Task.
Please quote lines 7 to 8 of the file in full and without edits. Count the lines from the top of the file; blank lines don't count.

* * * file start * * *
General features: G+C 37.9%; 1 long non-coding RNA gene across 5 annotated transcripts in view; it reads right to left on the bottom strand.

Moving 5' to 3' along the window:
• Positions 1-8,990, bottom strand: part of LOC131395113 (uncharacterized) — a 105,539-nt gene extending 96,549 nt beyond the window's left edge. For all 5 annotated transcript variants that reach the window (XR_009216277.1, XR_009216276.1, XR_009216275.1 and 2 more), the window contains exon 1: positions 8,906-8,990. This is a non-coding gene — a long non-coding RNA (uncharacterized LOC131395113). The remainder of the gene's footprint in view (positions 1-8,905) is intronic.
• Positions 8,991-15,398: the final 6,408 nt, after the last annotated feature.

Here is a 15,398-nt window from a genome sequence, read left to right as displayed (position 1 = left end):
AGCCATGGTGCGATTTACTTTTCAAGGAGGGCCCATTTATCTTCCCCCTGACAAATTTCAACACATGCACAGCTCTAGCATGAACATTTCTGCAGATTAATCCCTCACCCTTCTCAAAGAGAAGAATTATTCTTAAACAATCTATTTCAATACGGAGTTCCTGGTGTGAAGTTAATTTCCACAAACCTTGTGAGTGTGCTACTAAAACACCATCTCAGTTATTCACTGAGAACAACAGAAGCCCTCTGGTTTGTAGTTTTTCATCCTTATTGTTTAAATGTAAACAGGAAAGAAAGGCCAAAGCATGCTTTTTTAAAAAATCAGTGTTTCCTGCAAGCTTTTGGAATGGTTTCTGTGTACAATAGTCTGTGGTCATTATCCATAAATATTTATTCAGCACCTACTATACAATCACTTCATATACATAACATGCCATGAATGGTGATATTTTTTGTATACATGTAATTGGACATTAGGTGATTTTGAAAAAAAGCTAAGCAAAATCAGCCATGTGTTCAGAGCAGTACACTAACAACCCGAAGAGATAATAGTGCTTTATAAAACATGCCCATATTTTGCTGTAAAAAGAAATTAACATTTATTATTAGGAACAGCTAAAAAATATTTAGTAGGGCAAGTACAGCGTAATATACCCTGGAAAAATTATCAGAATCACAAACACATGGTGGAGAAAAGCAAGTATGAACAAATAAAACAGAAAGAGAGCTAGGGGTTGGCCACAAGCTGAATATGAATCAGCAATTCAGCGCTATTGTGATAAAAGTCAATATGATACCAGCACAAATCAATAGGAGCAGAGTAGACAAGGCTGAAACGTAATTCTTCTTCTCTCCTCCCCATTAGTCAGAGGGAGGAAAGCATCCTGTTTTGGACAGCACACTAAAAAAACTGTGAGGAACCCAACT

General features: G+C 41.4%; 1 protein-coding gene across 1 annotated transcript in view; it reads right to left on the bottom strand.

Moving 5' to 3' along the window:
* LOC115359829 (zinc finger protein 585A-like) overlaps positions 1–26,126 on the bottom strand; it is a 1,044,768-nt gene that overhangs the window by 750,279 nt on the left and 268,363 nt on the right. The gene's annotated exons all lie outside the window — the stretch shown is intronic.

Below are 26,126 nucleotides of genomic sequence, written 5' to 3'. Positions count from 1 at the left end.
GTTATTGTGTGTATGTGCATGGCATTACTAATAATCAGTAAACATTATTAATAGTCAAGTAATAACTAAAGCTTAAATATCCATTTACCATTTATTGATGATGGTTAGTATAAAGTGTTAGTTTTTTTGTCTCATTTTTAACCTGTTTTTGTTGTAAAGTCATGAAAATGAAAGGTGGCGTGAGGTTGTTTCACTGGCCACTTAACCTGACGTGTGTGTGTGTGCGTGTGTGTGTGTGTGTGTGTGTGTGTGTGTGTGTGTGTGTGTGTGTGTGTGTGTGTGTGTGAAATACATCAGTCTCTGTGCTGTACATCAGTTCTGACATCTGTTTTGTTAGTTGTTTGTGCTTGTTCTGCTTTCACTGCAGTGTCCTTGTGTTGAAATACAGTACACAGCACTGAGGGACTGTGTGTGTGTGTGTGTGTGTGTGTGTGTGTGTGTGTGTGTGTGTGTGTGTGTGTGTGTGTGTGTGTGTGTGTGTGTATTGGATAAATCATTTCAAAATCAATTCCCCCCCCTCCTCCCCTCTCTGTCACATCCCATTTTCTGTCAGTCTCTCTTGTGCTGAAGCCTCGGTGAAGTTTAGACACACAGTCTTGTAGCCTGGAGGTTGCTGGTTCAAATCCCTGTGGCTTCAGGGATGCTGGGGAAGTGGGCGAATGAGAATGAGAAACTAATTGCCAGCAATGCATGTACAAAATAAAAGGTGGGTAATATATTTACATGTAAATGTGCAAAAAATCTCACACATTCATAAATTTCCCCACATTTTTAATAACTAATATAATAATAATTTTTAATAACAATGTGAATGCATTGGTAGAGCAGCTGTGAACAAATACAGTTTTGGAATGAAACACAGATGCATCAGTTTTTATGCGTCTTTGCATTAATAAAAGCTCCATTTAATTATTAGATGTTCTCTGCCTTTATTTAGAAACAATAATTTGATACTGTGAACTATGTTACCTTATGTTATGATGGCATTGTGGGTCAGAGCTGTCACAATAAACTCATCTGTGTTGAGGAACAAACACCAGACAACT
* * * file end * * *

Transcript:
General features: G+C 41.4%; 1 protein-coding gene across 1 annotated transcript in view; it reads right to left on the bottom strand.

Moving 5' to 3' along the window: